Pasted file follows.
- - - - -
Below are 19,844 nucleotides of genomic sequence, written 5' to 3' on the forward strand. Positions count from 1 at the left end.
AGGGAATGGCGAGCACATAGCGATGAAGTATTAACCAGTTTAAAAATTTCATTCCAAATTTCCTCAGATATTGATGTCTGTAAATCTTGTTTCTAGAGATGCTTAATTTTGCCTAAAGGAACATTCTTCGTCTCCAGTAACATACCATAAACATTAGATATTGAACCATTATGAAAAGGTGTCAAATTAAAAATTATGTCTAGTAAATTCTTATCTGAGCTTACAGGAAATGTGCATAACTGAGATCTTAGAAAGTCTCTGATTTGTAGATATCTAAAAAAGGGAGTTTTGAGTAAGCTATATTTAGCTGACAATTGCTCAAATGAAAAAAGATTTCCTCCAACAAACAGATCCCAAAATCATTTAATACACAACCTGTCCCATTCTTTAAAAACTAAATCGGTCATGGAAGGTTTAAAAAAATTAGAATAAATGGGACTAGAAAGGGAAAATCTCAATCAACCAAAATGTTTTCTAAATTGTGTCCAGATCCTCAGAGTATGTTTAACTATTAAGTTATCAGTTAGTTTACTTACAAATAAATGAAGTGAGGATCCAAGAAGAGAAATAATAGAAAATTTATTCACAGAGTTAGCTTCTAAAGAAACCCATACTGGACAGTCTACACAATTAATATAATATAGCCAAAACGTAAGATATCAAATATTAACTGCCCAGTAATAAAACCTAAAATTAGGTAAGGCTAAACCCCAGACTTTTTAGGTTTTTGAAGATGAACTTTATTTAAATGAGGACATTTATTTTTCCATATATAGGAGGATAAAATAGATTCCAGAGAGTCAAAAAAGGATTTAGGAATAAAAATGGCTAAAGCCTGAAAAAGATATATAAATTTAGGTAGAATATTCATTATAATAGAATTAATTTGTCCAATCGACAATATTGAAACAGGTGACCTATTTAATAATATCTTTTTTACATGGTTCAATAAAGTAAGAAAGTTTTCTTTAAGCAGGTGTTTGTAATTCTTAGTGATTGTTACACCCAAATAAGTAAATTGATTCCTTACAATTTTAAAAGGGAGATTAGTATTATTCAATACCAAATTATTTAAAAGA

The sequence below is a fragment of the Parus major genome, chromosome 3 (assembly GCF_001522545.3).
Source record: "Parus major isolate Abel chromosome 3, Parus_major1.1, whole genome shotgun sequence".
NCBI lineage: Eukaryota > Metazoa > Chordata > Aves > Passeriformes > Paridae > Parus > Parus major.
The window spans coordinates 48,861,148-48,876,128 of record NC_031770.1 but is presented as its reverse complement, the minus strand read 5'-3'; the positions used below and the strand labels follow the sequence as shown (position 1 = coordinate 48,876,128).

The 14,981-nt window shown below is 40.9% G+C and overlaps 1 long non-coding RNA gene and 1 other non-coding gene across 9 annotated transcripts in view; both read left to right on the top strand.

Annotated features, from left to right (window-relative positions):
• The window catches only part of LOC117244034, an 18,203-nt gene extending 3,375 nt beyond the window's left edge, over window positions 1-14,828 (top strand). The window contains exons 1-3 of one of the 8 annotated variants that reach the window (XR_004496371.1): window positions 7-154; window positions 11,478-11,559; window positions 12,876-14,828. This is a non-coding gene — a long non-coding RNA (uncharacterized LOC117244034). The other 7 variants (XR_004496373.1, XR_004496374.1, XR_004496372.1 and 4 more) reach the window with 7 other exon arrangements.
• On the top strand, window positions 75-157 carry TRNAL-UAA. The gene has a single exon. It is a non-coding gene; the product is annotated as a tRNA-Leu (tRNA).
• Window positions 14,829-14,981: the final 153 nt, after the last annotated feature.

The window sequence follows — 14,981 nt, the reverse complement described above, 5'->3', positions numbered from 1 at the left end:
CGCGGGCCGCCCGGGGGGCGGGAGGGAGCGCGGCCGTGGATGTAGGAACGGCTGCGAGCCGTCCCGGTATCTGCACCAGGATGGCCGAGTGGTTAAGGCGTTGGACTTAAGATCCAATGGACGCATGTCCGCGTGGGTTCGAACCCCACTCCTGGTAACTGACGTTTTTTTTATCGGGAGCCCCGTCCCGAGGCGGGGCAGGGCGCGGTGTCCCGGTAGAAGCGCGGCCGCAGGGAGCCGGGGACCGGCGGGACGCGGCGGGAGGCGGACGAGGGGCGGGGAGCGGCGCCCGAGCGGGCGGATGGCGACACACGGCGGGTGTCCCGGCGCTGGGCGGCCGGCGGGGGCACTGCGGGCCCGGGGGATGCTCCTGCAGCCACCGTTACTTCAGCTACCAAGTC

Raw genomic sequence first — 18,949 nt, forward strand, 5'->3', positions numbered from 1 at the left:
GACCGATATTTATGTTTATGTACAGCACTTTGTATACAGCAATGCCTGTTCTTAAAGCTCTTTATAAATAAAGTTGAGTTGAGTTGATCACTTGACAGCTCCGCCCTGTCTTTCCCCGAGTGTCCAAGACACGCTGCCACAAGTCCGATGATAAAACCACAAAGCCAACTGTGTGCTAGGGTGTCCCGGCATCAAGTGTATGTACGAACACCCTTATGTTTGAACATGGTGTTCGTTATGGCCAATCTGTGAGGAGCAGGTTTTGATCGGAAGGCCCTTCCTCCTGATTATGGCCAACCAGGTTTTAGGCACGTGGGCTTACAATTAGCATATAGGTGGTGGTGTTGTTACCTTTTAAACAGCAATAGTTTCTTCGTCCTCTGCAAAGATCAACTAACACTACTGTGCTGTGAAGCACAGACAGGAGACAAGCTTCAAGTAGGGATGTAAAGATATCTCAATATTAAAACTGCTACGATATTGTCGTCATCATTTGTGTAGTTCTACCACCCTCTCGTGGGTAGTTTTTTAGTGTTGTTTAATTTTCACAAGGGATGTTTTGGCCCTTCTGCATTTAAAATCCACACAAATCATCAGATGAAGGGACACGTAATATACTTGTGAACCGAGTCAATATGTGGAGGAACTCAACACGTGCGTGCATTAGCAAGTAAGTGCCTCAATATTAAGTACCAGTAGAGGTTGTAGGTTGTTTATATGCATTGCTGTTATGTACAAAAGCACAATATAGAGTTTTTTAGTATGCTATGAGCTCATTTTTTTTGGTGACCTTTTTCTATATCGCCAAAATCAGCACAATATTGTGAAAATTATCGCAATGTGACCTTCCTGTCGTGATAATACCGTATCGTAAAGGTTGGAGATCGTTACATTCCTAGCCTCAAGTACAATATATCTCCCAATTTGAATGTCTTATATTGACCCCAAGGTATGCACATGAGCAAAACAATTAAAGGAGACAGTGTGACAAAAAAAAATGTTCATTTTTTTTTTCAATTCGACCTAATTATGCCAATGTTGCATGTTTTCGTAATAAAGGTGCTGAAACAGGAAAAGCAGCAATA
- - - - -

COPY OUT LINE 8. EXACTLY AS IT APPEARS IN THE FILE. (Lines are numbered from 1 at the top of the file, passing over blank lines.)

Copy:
Annotated features, from left to right (window-relative positions):